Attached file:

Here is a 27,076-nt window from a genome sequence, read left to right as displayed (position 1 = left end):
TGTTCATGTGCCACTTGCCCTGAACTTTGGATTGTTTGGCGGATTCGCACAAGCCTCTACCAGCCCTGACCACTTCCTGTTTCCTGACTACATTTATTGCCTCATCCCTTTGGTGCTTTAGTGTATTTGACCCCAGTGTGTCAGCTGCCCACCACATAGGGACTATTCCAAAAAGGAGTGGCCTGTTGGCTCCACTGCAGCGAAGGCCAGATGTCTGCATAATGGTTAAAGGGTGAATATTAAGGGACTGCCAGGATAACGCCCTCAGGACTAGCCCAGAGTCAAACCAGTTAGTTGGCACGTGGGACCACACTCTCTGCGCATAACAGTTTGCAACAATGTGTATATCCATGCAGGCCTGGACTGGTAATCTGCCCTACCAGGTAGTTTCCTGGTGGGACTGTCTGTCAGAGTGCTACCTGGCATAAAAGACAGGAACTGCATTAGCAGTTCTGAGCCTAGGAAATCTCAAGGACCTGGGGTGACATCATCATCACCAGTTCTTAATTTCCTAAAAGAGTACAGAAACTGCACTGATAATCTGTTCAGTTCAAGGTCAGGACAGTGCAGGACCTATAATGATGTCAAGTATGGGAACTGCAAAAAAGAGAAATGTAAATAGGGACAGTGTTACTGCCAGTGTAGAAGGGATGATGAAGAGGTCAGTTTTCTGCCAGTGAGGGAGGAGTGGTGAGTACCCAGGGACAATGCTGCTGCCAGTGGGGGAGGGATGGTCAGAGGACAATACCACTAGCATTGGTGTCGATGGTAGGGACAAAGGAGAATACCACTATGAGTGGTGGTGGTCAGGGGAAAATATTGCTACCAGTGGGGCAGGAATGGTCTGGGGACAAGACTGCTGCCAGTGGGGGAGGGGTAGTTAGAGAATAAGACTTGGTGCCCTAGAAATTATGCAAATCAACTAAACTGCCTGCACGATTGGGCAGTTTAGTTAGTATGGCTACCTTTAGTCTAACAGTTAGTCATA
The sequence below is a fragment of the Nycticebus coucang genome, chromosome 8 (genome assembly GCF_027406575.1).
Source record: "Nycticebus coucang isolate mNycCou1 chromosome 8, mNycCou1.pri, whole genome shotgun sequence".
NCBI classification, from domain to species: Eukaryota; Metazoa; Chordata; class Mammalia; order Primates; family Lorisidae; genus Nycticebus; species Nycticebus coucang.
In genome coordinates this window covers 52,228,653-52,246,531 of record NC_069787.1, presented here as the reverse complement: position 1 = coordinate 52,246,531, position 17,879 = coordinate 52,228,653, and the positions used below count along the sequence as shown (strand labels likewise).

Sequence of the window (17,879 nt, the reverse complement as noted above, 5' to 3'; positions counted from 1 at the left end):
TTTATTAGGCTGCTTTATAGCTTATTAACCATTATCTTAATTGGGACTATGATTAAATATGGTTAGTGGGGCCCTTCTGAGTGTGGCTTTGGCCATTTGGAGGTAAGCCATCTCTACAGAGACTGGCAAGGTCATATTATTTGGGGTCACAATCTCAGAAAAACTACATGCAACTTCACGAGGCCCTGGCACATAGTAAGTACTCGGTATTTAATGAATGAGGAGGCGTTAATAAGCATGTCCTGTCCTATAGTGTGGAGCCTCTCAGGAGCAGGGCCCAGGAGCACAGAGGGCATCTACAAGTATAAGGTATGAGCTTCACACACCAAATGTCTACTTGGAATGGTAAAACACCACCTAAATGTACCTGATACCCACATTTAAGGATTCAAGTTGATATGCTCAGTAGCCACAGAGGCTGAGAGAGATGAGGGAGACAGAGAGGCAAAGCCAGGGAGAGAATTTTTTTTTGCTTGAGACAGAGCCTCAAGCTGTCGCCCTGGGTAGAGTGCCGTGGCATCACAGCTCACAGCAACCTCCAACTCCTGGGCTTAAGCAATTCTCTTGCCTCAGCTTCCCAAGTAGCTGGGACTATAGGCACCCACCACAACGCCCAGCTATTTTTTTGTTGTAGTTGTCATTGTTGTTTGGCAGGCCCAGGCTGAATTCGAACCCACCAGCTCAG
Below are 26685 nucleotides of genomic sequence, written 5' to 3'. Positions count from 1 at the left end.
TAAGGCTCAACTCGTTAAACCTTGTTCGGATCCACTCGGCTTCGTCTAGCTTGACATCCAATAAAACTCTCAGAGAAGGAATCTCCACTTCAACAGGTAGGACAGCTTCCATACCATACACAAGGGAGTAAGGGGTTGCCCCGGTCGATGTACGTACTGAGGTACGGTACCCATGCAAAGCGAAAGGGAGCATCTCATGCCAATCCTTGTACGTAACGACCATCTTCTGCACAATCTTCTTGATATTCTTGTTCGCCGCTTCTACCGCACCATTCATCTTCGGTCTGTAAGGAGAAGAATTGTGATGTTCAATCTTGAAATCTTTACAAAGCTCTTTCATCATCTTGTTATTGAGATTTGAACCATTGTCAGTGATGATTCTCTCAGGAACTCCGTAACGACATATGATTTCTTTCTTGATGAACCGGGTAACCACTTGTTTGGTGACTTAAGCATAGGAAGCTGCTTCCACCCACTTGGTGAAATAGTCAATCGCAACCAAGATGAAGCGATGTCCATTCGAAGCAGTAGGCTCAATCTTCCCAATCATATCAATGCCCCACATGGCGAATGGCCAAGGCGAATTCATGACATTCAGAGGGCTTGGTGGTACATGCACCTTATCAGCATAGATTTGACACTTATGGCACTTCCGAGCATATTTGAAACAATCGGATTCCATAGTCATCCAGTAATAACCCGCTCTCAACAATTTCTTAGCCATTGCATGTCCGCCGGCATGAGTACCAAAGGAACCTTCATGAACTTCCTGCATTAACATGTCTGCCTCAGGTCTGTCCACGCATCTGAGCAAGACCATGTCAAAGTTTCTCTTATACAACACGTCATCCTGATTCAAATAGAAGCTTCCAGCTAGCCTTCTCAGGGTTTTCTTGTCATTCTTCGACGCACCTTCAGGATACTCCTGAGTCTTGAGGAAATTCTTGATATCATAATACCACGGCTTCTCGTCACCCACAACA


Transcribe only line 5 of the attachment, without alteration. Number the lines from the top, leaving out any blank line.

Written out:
NCBI classification, from domain to species: Eukaryota; Metazoa; Chordata; class Mammalia; order Primates; family Lorisidae; genus Nycticebus; species Nycticebus coucang.